Braised Oxtail

I’m like Pee Wee Herman in the burning pet store when it comes to oxtail.  You know the scene in the old Pee Wee’s Big Adventure movie when he goes in to save all the critters but winces and gags every time he walks past the snakes, knowing his conscience will eventually force him to rescue them too, even though the idea repulses him?  Yup, that’s me.  I knew it would happen at some point, me and a package of oxtail.  The idea of making oxtail soup was intriguing,  but after having to squish the guts from helix snails and rip the skins and eyeballs off fresh squids in various kitchens my willingness to experiment with foods that are foreign to me has diminished over the years.  I mean it’s an ox tail…skinned and cut into rounds; circles that very apparently came from near the rear end of an enormous, probably very smelly, mammalian beast.

The point of the medieval feast my boys and I planned was to eat and cook in the manner of people of days gone by, of cultures vastly different from our own.  I had to face my fear so, rather than just pointing and squinting my eyes at the bulging packages of oxtail in the meat department of our local grocery store, I stopped and had my boys decide on which styrofoam plastic wrapped chunks of “meat” we should buy for one of our fourth course dishes.

The idea of doing that again, now that I am on the other side of making what was actually a tasty pot of stew with the “giant cow tail” as we started calling it, is almost enough to turn me vegan.  I wasn’t expecting it to be so fatty.   And when you think of the layer of fat that is on each round of meat coated cartilage that makes up what is in a package of oxtail it isn’t a pleasant thought.  Not bony and thin like a cow tail, not skinny and wiry like a pig tail, (Like I’d eat one of those!)  but a fatox‘s… tail.

The recipe came from the Gode Cookery Page.  I made changes to it, of course, because I can’t leave well enough alone.  Actually, it was in an attempt to save money.  The recipe called for sherry and brandy.  I was purchasing Marsala for another of the medieval dishes so used it in place of the sherry and added Guiness which was already in the pantry.  We also threw in red pearl onions because they just seemed authentic.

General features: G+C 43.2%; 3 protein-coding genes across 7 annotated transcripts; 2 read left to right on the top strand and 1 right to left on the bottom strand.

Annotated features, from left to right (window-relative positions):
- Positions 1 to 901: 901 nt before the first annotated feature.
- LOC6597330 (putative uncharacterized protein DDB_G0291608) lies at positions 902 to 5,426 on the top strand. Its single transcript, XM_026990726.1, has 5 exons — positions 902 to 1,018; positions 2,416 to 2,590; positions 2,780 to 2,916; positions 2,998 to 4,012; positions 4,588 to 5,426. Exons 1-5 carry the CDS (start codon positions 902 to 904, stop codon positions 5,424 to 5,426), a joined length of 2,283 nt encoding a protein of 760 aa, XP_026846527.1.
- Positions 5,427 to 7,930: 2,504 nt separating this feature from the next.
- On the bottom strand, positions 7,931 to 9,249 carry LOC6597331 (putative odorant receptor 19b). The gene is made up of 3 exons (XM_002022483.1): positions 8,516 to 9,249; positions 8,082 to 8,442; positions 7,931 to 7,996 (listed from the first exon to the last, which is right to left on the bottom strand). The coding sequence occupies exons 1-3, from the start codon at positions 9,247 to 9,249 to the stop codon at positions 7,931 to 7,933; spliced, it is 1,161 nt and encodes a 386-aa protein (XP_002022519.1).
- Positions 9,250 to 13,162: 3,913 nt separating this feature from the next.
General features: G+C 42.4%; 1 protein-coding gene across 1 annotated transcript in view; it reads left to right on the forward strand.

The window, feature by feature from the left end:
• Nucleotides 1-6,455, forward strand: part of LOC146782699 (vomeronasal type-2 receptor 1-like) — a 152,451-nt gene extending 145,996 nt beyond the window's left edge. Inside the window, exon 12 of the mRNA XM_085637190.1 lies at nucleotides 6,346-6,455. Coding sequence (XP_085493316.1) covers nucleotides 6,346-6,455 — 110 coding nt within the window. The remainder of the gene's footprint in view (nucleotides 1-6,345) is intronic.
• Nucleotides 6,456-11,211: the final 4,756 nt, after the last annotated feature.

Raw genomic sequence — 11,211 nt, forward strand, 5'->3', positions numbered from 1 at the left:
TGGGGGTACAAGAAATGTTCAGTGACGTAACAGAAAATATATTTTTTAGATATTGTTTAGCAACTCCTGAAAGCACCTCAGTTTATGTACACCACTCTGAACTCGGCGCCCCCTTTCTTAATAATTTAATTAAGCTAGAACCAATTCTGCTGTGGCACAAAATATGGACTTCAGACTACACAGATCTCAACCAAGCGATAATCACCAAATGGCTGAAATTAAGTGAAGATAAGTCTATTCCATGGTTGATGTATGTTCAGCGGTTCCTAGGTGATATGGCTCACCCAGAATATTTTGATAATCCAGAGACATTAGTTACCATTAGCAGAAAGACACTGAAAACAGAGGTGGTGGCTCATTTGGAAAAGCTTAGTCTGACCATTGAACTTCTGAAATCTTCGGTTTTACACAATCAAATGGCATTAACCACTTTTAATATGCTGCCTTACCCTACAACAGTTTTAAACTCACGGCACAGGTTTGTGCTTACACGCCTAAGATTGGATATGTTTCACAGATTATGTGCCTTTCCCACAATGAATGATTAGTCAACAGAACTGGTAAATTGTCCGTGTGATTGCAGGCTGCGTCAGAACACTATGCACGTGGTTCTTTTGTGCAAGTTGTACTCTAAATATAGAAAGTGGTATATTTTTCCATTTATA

In addition to those changes, I substituted ham and fat back in place of the prosciutto.  I was on a late night run to my local store for the ingredients and didn’t have time to look all over town for the prosciutto, which isn’t common in the mountainous area in which I live.  It worked just fine.  I could have used bacon but I didn’t think the smoky flavor and aroma would have been appropriate to the dish and time period we were focusing on.

I also changed the cooking method with the intention of maximizing the flavor in the tail meat.

Ingredients:

1 large onion, diced

2 cups leeks, cleaned and sliced

1 1/2 c. mini carrots sliced into rounds

1 c. peeled and trimmed red pearl onions

1 1/2 lb. oxtail pieces

2 oz. ham

2 oz. pork fat back

1/2 c. marsala wine

1/2 c. Guinness

4 bay leaves

1/2 tsp. dried thyme (no fresh this time of year and none available in the store)

Sprig of fresh Italian parsley

2 minced cloves of garlic

Pinch of ground cloves

Pinch of red pepper flakes

2 T extra virgin olive oil

3 c. water

Method:

Heat oil in a braising pan over high heat.  Sear oxtail pieces until fat renders and edges are browned.

I didn't sear them as well as I should have. It was seriously grossing me out.

Remove and set aside.  Add prosciutto, or in this case, ham and fat back.  Cook until the fat is rendered from the pieces.

Add the garlic.  Sweat to develop flavor and then add the onions and leeks.  Saute until translucent.

Add the carrots.

Reduce heat and cook the vegetables  in the fat until the onions begin to caramelize.  Deglaze the pan with the marsala and Guinness, scraping bottom to release browned bits into the liquid.

Add the water, herbs, and spices and return the tail meat to the pot.   Bring to a simmer.  Cover and braise in the liquid for two hours.

It was good with fresh, buttered hunks of bread.

8 to 10 servings.

Comments

  1. Leave a Reply

    edibletapestry
    February 3, 2012

    Thank you.
    I love prime rib or a thick pork chop, fat included, but this was just ridiculous. I think I will use this recipe with beef to make a really rich beef stew or roast the next time.

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